The latest poll in GB puts it at 69% support decriminalization of marijuana,,added to this study could put Britain legalizing about the same time WA and/or CO does.

    4. bill says:

      finally some common sense.

    5. […] var sppc_width = '300'; var sppc_height = '250'; var sppc_palette = '21'; var sppc_user = '17'; End Criminal Sanctions For Growing And Possessing Cannabis, British Study Says Paul Armentano, / NORML / October 22, 2012 Possessing and cultivating personal use amounts of […]

    6. In Britain we need to stop this stupid and unwinnable war against cannabis. It is causing far more harm to our communities than it prevents. If we had a properly regulated system of production and supply we’d have no more illegal cannabis farms, instead we’d have thousands of new jobs. We’d have no more dealers on the streets. Cannabis would be available to adults only through licensed outlets and we’d have some control over the THC and CBD content.

      Doctors would be able to prescribe one of the most effective medicines that has no serious side effects at all. At the moment the government has given GW Pharmaceuticals an illegal monopoly on cannabis so they make millions out of a medicine that you can grow in your greenhouse for virtually nothing.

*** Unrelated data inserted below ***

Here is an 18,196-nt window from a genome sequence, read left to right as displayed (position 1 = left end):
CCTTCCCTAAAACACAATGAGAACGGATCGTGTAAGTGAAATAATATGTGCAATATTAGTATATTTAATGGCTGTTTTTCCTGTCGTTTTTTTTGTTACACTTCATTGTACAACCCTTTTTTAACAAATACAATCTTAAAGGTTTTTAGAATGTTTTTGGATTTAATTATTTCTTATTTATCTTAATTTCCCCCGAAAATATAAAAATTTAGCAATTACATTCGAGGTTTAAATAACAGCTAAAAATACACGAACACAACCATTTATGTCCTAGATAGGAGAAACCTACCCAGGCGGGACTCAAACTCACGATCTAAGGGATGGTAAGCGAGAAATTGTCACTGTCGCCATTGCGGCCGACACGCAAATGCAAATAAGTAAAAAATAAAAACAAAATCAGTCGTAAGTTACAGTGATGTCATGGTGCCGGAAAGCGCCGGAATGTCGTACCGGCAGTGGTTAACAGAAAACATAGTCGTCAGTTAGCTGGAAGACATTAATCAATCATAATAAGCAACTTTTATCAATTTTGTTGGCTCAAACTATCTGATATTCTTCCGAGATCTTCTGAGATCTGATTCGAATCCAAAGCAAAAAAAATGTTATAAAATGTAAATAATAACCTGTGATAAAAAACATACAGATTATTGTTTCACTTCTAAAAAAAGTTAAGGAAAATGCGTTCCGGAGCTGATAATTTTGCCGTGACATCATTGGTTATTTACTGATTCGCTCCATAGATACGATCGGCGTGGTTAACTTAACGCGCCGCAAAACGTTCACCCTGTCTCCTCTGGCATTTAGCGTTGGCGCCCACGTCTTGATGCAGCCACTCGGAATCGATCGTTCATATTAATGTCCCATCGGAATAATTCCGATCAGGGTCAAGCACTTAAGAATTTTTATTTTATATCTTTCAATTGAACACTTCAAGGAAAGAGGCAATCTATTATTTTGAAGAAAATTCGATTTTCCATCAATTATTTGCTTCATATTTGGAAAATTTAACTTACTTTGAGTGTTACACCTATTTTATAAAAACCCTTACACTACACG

If we introduced a legally regulated system we would solve nearly all the problems around cannabis. Science proves how much safer it is than tobacco, alcohol, prescription medicines and all other recreational drugs. If anyone does have a problem with it they could get help without having to confess to a crime.

      CLEAR published independent, expert research last year which shows that a tax and regulate policy on cannabis would produce a net gain to the UK economy of up to £9.3 billion per annum.

      It is a scandal that our government, our judges, our courts, our police and our newspapers keep misleading us about cannabis.